Jesus added a warning to those who did not acknowledge him. He said that one who spoke a word against him could be forgiven, but one who blasphemes against the Holy Spirit will not be forgiven. (10) This is sometimes referred to as the unpardonable sin. The meaning of this is often debated.

So, what is blasphemy against the Holy Spirit? Why is this sin unforgivable?

The context here goes back to verse 14. Jesus cast a demon out of a man who was mute. The man spoke. Therefore, there was no question that Jesus had performed this miracle.

But some in the crowd cast aspersion on the source of Jesus’ power. They said he cast out demons by the power of the devil. (15) But he did not. Jesus cast out the demon by, or in, the power of the Holy Spirit. These critics were, therefore, attributing the power of the Holy Spirit to the power of Satan.

Jesus called this blasphemy. The English word “blasphemy” is a transliteration of the Greek word “blasphemeo”, which means to revile, defame, speak evil of, or to hurt another’s reputation.

First of all, Jesus shows us that the Holy Spirit is God. Otherwise, you could not blaspheme him.

Second, we know the role of the Holy Spirit is to reveal spiritual truth to us. He convicts us of our sin and God’s judgment. He shows us that Christ is the way to salvation. We see this in Jesus’ description in John 15 and 16.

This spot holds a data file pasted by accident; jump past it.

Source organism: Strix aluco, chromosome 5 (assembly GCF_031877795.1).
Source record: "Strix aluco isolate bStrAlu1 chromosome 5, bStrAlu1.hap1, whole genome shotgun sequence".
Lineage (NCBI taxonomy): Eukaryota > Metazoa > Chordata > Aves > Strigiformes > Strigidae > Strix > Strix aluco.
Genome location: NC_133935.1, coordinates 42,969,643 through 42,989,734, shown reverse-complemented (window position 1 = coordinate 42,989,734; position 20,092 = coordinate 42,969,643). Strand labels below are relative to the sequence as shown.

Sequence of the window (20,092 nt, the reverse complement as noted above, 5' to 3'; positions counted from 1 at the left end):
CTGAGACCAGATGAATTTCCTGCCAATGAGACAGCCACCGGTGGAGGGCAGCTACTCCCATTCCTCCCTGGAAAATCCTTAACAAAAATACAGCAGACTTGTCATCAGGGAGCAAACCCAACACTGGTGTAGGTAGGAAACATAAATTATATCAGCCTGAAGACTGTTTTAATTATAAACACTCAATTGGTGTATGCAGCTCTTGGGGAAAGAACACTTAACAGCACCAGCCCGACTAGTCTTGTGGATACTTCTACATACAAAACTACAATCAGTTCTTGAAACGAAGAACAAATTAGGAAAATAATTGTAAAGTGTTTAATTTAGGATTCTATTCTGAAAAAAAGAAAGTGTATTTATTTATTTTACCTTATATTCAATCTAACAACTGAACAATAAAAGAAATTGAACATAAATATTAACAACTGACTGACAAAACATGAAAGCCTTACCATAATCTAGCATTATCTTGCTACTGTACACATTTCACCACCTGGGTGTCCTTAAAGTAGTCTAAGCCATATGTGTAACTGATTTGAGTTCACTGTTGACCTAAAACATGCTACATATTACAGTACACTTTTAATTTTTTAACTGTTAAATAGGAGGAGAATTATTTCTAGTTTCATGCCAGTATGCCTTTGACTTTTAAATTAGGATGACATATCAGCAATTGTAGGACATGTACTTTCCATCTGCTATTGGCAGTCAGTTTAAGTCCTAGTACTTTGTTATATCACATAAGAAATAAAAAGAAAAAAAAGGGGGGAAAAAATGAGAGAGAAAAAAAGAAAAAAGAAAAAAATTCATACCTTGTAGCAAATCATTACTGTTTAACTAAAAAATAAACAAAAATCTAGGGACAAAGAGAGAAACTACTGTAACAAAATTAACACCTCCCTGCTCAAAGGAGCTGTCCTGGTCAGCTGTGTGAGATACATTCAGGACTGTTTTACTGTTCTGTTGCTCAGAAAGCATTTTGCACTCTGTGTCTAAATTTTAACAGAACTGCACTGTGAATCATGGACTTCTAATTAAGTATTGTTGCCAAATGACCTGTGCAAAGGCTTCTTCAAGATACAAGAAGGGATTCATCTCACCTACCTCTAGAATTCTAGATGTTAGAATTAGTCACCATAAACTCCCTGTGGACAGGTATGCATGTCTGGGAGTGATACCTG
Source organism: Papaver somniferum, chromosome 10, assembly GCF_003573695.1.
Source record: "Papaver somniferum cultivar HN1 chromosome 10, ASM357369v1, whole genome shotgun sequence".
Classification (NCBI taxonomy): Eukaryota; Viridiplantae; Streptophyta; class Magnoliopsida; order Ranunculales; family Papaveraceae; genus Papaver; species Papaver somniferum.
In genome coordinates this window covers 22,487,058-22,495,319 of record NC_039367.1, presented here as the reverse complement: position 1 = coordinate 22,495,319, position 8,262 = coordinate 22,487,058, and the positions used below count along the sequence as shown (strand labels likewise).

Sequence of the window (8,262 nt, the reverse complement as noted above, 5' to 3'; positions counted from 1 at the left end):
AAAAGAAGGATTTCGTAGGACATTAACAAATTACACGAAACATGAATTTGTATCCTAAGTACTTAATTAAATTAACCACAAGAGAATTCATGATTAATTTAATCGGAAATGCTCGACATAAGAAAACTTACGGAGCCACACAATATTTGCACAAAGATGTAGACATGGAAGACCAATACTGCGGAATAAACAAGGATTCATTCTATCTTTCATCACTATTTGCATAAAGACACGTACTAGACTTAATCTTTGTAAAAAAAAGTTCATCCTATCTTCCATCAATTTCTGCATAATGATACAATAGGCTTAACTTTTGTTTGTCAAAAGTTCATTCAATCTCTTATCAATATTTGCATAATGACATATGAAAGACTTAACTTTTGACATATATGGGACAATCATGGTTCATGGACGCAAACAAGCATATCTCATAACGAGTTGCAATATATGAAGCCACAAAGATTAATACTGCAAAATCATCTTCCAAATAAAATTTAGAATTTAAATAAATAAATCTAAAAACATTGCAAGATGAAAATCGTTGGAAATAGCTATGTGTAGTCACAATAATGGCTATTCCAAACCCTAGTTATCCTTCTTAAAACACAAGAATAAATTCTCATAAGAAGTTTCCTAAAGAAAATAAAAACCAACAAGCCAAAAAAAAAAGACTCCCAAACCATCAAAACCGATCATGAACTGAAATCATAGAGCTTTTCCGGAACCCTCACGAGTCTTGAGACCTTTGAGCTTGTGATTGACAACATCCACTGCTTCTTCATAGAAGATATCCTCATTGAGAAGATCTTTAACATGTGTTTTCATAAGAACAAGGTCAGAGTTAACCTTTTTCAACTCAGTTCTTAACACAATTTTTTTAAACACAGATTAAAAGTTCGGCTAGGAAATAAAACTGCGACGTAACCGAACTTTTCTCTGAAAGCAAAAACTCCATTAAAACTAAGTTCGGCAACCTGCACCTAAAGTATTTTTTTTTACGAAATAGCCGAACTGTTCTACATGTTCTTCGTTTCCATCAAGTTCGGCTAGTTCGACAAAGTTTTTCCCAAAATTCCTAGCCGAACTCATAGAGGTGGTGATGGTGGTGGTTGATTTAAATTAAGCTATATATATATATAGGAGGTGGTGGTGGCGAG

It appears, then, that the unforgivable sin occurs when one so reviles the Holy Spirit that he withdraws from that person and never again leads him to repent. Not being able to repent, that person cannot be forgiven.

Jesus did not specifically say that the Jews had committed the unpardonable sin, but they were at least close in claiming his work was the work of the devil. At the very least, Jesus issued a stern warning to them.

Having issued this warning, which was part of his encouragement for the disciples to be faithful, Jesus returned to his theme of not fearing those who persecute. He said when, not if, they bring you before authorities to defend yourself, do not be anxious about what you should say. The reason we need not be anxious is that the Holy Spirit will teach us what to say. (12)

We saw this very thing happen in the book of Acts. In Acts 4, Peter and John were brought before the Jewish council and questioned about healing a man. Peter responded with a speech that Jesus, whom they crucified, was the Christ. The council was surprised at Peter’s words, knowing he was uneducated and common. They had no words to respond to Peter. So, they threatened them and let them go.

In Acts 5, Peter was arrested again and again he testified that Jesus was killed, but resurrected and exalted to God’s right hand. Stephen preached a long sermon before his execution, basically summarizing the Old Testament. Paul witnessed to Felix, the governor, at his trial and made such an impression that Felix summoned him to come speak to him some more privately. He shared his conversion story with King Agrippa while on trial.

In all these cases, and others, the Holy Spirit did just what Jesus said: he gave believers the words to say when on trial for their faith.

Be true. Be faithful. Be courageous, not anxious. God cares for you and will be with you.